Granted, this is EVERYONE’S advice for growing older but seriously. Tell everyone you love them. (Ask before you can do any of the following:) Hold on to everyone’s hand. Hug everyone for minutes not seconds. Kiss everyone you can on the cheek. Start conversations with strangers. In all of the ups and downs that I’ve been on and through for Ann Arbor I love the space and I love many of the people. And I’m so thankful for my life and the lives of others/places/things. I show my gratitude through my love.

A letter with no audience

I remember walking up to your house from our van (you lived too far away to walk, but close enough to get inside the car and immediately exit) and staring in your windows hoping that you were there. You always took your time, deliberate in your movement because you deserved it, you earned your mobility and earned our wait, so we listened with bated breath to hear you move about your house and approach us.
Your space was many layers deep. Living room connected by dining room connected by kitchen (where I would ask to wash your dishes–something I’ve always enjoyed) connected to door connected to stairs connected to foyer/solarium/entry connected to storm door connected to dead-bolted door (windows?).  The location of your bedroom perplexed me and although I never had a reason to see it, I always wondered where you slept. There are spaces in your house (did you have a basement?) that I never knew. Your full reality escapes me.
Every time you welcomed me into your arms, your home, and your life I felt safe and loved. This was so important to me as my extended family lived on the other side of the country, and only in your arms did I really feel that family could be created. Family is something you chose, you cultivate, and you grow–and it is through my family’s relationship with you that I learned this and continue to practice this.
I never remember a time when you weren’t 70 years older than me, and from when I was a baby, toddler, adolescent, and now, a young adult, there was always a world separating us from each other. A fact only bridged from what was a regular occurrence to now, or what still was, a rare treat, a rare embrace.
My nuclear family would sit around you in your La-Z-boy chair, which advanced technologically with each visit–from rocking to tilting to, ha, projecting you into motion and across the room. I would sit on the floor and look into the blocked patterns of the carpet, the way the plush would sit, fold, mold to my body and look in the natural light and by lamp. I sat accompanied by American Indian figurines and these clusters grew and grew with time. Although problematically collecting these peoples in your living room, I romanticized my memory of you with your ties to age, history, and the past. Your connection to families–your biological one and your created family, your community–always seemed apparent.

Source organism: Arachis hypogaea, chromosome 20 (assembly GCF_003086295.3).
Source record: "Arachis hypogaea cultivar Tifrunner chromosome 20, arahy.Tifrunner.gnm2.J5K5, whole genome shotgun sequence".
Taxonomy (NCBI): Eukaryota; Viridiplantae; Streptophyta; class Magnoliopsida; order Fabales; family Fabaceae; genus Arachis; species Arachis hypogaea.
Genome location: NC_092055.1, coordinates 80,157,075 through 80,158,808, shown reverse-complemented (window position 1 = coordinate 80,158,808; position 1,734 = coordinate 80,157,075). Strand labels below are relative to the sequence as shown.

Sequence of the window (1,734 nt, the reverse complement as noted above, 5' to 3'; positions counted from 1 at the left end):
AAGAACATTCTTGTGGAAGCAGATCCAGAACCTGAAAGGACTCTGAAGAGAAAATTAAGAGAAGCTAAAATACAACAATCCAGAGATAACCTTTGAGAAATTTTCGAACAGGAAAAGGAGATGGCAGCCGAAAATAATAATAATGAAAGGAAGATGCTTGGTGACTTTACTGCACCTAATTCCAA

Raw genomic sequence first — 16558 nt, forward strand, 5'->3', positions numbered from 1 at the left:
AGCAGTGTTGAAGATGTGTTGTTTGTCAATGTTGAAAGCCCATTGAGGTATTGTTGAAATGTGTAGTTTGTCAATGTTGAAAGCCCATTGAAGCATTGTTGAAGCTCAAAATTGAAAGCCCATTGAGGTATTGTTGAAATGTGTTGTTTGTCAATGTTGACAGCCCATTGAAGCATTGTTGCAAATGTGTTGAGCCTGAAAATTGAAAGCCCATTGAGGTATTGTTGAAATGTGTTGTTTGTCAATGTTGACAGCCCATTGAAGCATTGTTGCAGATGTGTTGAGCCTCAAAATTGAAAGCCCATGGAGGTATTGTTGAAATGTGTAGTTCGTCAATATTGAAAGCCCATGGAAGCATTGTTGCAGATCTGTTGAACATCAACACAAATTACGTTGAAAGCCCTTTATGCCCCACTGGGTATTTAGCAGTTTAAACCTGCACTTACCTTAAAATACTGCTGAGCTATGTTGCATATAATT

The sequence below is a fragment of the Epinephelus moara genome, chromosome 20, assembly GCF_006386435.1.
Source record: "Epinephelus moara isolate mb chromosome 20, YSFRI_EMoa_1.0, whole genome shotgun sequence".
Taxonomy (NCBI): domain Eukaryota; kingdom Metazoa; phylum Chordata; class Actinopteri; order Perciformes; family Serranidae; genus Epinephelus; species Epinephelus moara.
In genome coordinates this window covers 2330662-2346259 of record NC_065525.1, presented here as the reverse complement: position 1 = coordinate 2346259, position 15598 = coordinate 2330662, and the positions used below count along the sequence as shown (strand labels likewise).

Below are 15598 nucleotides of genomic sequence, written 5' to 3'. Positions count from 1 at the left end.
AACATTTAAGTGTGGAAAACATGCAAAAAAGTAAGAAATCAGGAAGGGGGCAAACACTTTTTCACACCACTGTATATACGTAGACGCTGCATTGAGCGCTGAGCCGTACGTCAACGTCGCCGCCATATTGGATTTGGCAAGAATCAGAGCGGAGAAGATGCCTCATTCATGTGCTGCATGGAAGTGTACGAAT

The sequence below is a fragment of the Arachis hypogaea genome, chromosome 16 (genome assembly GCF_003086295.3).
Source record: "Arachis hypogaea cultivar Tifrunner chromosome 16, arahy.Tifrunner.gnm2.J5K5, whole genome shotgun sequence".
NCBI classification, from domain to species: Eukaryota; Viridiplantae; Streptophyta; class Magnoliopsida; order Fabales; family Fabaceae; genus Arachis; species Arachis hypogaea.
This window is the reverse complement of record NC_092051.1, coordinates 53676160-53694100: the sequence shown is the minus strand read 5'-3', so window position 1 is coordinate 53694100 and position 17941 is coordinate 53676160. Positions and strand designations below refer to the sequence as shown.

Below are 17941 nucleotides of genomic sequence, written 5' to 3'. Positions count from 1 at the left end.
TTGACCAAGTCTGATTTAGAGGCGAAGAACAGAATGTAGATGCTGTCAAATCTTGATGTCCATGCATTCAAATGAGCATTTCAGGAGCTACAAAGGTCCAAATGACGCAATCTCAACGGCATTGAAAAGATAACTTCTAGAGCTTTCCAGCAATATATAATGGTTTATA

I remember a well. I remember chimes. I remember your grandfather clock that kept the tempo to our talk, I was usually silent, and that lured my father to sleep in the chair diagonal from you. I remember names of your bloodline–always slightly confused because my memory forgot them. I remember the choo-choo trains constructed with candy–Rolo’s stick out to me–and every time you would give my sisters and I a treat, sometimes a Tootsie pop.
One day, growing up, I was dropped off at your house. Our first outing alone. We went to Big Boy, confused as grandmother and grandson–I had hot chocolate, maybe chocolate milk?–while my mom and sisters (and dad?) went to the movies (I still haven’t seen Titanic, and I probably never will). I remember times and events but few details. The details are in the space, my voice is left silent and mysterious.
I was at work when my parents went to visit you for what would be the last time. While I was participating in a dialogue, my parents took a picture that would capture one of your last moments and it will be a picture I cherish. Your frail but very much alive frame.
My memories are notorious for fading. I’m infamously known within my friend groups and ex-lovers as someone who needs reminding. This letter will remind me of you. Wacousta will remind me of you. The way in which I create my family and choose my family will remind me of you. The love I feel will remind me of you.